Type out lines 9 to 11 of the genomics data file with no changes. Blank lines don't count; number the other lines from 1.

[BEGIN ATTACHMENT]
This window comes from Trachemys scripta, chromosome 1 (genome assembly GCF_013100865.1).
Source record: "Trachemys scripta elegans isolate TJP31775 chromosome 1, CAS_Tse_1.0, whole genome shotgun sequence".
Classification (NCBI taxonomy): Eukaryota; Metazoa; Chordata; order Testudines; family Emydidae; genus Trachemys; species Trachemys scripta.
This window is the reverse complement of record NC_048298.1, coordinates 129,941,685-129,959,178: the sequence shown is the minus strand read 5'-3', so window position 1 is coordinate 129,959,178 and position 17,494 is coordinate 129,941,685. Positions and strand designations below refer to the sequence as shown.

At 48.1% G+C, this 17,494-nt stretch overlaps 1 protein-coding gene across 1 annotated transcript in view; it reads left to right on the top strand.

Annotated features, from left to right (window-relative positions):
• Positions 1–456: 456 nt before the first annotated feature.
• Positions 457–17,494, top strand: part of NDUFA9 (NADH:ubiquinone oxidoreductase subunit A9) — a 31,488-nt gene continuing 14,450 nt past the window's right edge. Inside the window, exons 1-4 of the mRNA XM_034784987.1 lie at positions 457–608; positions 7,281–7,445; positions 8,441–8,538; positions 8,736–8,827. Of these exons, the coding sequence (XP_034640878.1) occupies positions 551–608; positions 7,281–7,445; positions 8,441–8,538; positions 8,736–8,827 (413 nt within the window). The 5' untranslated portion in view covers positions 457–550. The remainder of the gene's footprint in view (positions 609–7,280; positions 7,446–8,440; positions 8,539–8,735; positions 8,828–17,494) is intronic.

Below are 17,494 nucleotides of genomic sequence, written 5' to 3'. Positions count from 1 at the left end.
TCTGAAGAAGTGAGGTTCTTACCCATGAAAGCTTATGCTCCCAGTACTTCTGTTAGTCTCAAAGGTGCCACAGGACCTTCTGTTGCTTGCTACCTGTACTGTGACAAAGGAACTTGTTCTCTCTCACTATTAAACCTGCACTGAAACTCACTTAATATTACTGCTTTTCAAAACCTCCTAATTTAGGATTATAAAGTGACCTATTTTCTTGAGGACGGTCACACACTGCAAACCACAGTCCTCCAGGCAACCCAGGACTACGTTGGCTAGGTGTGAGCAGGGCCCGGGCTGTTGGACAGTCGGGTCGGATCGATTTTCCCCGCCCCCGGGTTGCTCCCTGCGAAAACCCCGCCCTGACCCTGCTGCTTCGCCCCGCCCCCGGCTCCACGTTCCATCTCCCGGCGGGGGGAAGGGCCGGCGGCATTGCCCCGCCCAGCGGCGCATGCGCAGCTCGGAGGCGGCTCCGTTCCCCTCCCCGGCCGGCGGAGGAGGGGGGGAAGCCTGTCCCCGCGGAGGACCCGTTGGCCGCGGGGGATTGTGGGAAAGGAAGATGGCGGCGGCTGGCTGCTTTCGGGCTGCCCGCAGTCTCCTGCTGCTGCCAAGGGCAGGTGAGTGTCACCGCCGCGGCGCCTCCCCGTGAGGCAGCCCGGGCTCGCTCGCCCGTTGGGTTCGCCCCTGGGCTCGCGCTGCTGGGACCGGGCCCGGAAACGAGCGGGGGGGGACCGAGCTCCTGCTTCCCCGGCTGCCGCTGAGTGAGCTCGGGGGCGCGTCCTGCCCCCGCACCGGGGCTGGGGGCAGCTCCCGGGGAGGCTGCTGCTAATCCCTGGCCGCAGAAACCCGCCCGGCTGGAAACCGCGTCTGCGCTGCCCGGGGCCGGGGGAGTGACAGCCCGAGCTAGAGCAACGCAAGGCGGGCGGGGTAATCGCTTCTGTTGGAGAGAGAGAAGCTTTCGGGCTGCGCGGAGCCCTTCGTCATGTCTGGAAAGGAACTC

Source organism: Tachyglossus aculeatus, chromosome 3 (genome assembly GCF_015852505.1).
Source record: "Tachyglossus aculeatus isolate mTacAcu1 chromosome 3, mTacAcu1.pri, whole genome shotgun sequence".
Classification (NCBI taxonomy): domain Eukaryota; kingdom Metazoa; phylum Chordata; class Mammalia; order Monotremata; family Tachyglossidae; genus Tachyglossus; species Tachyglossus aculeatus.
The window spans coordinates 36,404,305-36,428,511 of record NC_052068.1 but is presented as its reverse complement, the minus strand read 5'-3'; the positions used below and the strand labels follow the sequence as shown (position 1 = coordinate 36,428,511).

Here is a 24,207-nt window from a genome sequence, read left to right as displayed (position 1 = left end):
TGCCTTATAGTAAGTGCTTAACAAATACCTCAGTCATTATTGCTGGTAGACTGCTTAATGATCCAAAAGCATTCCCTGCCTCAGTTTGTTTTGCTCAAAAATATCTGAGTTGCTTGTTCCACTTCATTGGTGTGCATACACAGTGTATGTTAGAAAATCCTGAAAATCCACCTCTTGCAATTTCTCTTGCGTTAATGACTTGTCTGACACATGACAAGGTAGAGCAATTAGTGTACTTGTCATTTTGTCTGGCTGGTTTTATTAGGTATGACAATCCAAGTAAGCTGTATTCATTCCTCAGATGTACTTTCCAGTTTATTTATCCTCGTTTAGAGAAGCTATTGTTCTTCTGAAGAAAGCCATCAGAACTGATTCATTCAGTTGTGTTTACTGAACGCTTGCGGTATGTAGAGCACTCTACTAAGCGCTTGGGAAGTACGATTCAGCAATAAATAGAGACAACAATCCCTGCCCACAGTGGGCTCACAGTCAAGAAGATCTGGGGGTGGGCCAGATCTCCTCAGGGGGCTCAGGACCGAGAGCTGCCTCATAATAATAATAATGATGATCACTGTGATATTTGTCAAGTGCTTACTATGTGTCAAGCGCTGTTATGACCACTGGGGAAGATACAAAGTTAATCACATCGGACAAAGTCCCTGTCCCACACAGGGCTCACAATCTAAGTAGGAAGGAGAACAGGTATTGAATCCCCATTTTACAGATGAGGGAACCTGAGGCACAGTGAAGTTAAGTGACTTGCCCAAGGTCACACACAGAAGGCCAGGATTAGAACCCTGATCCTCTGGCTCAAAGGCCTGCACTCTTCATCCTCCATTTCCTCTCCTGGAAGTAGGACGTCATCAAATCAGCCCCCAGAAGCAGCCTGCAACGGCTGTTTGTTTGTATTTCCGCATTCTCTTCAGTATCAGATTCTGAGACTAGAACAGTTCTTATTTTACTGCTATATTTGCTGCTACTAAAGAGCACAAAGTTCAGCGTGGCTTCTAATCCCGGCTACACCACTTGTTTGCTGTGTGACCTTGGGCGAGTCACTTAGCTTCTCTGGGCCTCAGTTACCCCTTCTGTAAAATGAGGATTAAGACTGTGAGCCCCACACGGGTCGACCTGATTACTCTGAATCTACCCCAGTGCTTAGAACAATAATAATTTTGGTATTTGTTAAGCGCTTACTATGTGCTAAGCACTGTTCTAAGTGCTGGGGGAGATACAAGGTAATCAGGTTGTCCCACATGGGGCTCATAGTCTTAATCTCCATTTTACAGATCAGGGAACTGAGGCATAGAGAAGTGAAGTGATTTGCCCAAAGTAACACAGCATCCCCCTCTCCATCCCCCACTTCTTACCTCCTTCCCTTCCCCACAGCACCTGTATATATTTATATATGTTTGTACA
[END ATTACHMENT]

Below are 17,494 nucleotides of genomic sequence, written 5' to 3'. Positions count from 1 at the left end.
TCTGAAGAAGTGAGGTTCTTACCCATGAAAGCTTATGCTCCCAGTACTTCTGTTAGTCTCAAAGGTGCCACAGGACCTTCTGTTGCTTGCTACCTGTACTGTGACAAAGGAACTTGTTCTCTCTCACTATTAAACCTGCACTGAAACTCACTTAATATTACTGCTTTTCAAAACCTCCTAATTTAGGATTATAAAGTGACCTATTTTCTTGAGGACGGTCACACACTGCAAACCACAGTCCTCCAGGCAACCCAGGACTACGTTGGCTAGGTGTGAGCAGGGCCCGGGCTGTTGGACAGTCGGGTCGGATCGATTTTCCCCGCCCCCGGGTTGCTCCCTGCGAAAACCCCGCCCTGACCCTGCTGCTTCGCCCCGCCCCCGGCTCCACGTTCCATCTCCCGGCGGGGGGAAGGGCCGGCGGCATTGCCCCGCCCAGCGGCGCATGCGCAGCTCGGAGGCGGCTCCGTTCCCCTCCCCGGCCGGCGGAGGAGGGGGGGAAGCCTGTCCCCGCGGAGGACCCGTTGGCCGCGGGGGATTGTGGGAAAGGAAGATGGCGGCGGCTGGCTGCTTTCGGGCTGCCCGCAGTCTCCTGCTGCTGCCAAGGGCAGGTGAGTGTCACCGCCGCGGCGCCTCCCCGTGAGGCAGCCCGGGCTCGCTCGCCCGTTGGGTTCGCCCCTGGGCTCGCGCTGCTGGGACCGGGCCCGGAAACGAGCGGGGGGGGACCGAGCTCCTGCTTCCCCGGCTGCCGCTGAGTGAGCTCGGGGGCGCGTCCTGCCCCCGCACCGGGGCTGGGGGCAGCTCCCGGGGAGGCTGCTGCTAATCCCTGGCCGCAGAAACCCGCCCGGCTGGAAACCGCGTCTGCGCTGCCCGGGGCCGGGGGAGTGACAGCCCGAGCTAGAGCAACGCAAGGCGGGCGGGGTAATCGCTTCTGTTGGAGAGAGAGAAGCTTTCGGGCTGCGCGGAGCCCTTCGTCATGTCTGGAAAGGAACTC

Source organism: Tachyglossus aculeatus, chromosome 3 (genome assembly GCF_015852505.1).